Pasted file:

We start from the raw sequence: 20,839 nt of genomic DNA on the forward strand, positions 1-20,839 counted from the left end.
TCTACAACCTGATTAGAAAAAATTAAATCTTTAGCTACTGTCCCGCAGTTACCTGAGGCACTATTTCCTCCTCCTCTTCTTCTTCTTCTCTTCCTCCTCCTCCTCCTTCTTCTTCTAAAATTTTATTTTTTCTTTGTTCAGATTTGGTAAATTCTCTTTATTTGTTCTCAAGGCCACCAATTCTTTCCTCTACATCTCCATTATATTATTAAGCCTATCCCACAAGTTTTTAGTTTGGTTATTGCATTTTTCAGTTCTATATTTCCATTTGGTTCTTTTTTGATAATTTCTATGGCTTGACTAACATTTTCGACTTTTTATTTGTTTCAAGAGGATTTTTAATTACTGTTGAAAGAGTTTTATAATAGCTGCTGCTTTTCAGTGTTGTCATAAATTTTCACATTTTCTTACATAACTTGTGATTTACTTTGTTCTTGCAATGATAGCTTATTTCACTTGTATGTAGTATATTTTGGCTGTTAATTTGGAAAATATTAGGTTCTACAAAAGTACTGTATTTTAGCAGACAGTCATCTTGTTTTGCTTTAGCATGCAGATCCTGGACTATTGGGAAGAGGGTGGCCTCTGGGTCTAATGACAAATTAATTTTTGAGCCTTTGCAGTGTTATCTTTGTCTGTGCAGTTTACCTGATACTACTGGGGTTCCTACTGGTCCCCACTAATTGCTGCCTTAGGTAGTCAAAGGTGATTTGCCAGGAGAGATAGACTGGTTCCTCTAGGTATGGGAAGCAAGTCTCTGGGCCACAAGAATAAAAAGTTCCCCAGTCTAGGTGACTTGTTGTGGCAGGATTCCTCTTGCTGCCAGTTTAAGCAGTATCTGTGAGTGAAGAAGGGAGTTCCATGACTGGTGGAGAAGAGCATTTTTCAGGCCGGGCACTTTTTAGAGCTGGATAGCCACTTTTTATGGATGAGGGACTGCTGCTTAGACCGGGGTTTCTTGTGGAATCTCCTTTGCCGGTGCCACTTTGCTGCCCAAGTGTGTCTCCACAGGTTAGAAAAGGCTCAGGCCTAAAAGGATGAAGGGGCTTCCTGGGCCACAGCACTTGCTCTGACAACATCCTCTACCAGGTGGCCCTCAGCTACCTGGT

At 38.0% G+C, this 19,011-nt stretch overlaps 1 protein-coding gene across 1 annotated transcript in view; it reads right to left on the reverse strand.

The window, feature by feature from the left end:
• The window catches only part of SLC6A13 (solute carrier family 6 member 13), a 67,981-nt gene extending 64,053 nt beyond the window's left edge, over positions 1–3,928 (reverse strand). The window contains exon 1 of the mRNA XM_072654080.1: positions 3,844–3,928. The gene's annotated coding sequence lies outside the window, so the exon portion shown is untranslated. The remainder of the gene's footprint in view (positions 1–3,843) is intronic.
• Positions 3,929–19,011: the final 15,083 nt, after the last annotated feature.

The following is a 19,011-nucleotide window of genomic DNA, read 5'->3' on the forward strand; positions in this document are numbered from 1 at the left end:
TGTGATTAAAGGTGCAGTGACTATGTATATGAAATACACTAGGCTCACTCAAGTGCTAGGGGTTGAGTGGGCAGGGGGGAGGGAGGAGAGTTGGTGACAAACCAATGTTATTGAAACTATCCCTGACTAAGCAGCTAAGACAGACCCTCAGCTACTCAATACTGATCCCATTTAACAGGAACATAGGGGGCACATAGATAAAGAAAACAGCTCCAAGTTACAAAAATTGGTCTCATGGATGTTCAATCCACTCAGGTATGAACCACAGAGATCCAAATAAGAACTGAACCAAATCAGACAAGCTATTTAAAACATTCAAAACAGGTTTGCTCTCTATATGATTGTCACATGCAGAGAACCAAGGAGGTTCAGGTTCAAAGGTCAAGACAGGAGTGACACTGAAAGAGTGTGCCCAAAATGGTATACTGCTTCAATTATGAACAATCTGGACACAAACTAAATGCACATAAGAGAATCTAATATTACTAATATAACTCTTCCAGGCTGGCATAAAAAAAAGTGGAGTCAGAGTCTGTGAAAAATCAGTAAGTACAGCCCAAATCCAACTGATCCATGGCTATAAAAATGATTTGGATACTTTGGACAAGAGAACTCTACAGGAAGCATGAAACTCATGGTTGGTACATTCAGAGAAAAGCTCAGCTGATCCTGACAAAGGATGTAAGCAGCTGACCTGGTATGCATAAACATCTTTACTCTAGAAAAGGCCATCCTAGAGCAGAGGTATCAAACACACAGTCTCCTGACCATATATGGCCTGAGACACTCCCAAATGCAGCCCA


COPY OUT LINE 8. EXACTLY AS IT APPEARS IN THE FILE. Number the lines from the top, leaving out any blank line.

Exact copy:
TGTGATTAAAGGTGCAGTGACTATGTATATGAAATACACTAGGCTCACTCAAGTGCTAGGGGTTGAGTGGGCAGGGGGGAGGGAGGAGAGTTGGTGACAAACCAATGTTATTGAAACTATCCCTGACTAAGCAGCTAAGACAGACCCTCAGCTACTCAATACTGATCCCATTTAACAGGAACATAGGGGGCACATAGATAAAGAAAACAGCTCCAAGTTACAAAAATTGGTCTCATGGATGTTCAATCCACTCAGGTATGAACCACAGAGATCCAAATAAGAACTGAACCAAATCAGACAAGCTATTTAAAACATTCAAAACAGGTTTGCTCTCTATATGATTGTCACATGCAGAGAACCAAGGAGGTTCAGGTTCAAAGGTCAAGACAGGAGTGACACTGAAAGAGTGTGCCCAAAATGGTATACTGCTTCAATTATGAACAATCTGGACACAAACTAAATGCACATAAGAGAATCTAATATTACTAATATAACTCTTCCAGGCTGGCATAAAAAAAAGTGGAGTCAGAGTCTGTGAAAAATCAGTAAGTACAGCCCAAATCCAACTGATCCATGGCTATAAAAATGATTTGGATACTTTGGACAAGAGAACTCTACAGGAAGCATGAAACTCATGGTTGGTACATTCAGAGAAAAGCTCAGCTGATCCTGACAAAGGATGTAAGCAGCTGACCTGGTATGCATAAACATCTTTACTCTAGAAAAGGCCATCCTAGAGCAGAGGTATCAAACACACAGTCTCCTGACCATATATGGCCTGAGACACTCCCAAATGCAGCCCA